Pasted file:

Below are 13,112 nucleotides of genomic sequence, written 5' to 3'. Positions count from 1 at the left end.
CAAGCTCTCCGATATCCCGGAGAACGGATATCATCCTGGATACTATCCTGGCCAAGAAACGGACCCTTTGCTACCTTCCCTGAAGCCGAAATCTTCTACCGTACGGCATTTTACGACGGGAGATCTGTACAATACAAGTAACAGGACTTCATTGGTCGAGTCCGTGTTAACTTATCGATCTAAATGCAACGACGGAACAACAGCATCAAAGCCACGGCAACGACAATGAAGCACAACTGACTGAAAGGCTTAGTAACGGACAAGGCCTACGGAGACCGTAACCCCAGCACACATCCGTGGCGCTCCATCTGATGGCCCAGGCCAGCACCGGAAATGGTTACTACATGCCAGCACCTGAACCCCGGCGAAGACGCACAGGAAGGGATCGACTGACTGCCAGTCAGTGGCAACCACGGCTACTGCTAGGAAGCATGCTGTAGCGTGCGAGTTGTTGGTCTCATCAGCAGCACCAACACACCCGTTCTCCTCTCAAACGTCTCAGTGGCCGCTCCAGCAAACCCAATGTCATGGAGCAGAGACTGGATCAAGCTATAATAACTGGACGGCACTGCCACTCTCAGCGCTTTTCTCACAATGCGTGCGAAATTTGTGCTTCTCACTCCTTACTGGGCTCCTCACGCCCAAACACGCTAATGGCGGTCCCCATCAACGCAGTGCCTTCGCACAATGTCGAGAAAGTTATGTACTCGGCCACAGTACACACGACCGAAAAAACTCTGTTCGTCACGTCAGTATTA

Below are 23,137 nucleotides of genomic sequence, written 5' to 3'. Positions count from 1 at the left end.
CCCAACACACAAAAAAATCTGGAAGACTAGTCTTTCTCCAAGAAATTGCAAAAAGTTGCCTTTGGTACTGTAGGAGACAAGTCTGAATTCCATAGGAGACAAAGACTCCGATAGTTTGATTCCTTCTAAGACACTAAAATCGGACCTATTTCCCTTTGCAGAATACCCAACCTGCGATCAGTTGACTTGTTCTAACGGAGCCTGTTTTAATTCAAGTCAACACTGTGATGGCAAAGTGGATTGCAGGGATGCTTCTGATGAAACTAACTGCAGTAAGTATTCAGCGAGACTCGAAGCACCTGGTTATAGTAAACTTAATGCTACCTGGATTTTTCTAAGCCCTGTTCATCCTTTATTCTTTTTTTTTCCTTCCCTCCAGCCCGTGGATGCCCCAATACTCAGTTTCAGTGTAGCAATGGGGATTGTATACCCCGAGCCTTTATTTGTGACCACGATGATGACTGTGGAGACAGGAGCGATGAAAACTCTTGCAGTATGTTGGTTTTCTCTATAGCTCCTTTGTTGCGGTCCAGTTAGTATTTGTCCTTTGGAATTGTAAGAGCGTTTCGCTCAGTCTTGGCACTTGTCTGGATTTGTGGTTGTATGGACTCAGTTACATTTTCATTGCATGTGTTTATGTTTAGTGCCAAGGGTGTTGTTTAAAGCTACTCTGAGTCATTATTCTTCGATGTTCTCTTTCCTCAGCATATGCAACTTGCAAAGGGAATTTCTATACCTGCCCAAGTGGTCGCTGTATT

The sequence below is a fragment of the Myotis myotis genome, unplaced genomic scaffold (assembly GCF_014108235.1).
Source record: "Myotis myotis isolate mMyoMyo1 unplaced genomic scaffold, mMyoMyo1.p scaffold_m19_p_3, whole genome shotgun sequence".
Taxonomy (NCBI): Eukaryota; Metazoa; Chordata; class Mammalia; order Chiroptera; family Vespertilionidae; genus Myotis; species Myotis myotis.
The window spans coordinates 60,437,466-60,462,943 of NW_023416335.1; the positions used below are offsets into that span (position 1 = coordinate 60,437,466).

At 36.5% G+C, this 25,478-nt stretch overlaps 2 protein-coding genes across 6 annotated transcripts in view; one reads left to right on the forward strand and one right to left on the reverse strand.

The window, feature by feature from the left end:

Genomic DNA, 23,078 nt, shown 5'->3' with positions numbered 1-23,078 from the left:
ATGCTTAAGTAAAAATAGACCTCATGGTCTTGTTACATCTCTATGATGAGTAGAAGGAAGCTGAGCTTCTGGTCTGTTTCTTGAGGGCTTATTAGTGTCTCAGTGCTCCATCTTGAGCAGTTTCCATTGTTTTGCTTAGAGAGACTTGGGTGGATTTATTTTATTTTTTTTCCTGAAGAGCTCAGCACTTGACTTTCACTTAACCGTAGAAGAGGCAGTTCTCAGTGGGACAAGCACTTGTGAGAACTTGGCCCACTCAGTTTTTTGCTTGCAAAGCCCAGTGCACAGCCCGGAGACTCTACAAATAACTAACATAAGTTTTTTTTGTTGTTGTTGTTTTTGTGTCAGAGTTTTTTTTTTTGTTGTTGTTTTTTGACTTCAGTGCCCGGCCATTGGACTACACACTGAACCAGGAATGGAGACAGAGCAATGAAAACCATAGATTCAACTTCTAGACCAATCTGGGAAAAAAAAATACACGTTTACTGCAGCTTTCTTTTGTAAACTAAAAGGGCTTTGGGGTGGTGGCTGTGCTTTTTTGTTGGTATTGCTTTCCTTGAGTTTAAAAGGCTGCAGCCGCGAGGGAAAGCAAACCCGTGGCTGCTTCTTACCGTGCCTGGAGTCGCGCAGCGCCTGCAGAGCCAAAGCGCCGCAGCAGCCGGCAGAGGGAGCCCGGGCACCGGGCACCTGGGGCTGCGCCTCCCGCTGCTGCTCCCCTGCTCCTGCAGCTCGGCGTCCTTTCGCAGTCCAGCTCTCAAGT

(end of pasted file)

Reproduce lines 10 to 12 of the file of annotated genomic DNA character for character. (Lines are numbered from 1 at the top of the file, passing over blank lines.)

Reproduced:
The window, feature by feature from the left end:

Genomic DNA, 23,078 nt, shown 5'->3' with positions numbered 1-23,078 from the left:
ATGCTTAAGTAAAAATAGACCTCATGGTCTTGTTACATCTCTATGATGAGTAGAAGGAAGCTGAGCTTCTGGTCTGTTTCTTGAGGGCTTATTAGTGTCTCAGTGCTCCATCTTGAGCAGTTTCCATTGTTTTGCTTAGAGAGACTTGGGTGGATTTATTTTATTTTTTTTCCTGAAGAGCTCAGCACTTGACTTTCACTTAACCGTAGAAGAGGCAGTTCTCAGTGGGACAAGCACTTGTGAGAACTTGGCCCACTCAGTTTTTTGCTTGCAAAGCCCAGTGCACAGCCCGGAGACTCTACAAATAACTAACATAAGTTTTTTTTGTTGTTGTTGTTTTTGTGTCAGAGTTTTTTTTTTTGTTGTTGTTTTTTGACTTCAGTGCCCGGCCATTGGACTACACACTGAACCAGGAATGGAGACAGAGCAATGAAAACCATAGATTCAACTTCTAGACCAATCTGGGAAAAAAAAATACACGTTTACTGCAGCTTTCTTTTGTAAACTAAAAGGGCTTTGGGGTGGTGGCTGTGCTTTTTTGTTGGTATTGCTTTCCTTGAGTTTAAAAGGCTGCAGCCGCGAGGGAAAGCAAACCCGTGGCTGCTTCTTACCGTGCCTGGAGTCGCGCAGCGCCTGCAGAGCCAAAGCGCCGCAGCAGCCGGCAGAGGGAGCCCGGGCACCGGGCACCTGGGGCTGCGCCTCCCGCTGCTGCTCCCCTGCTCCTGCAGCTCGGCGTCCTTTCGCAGTCCAGCTCTCAAGT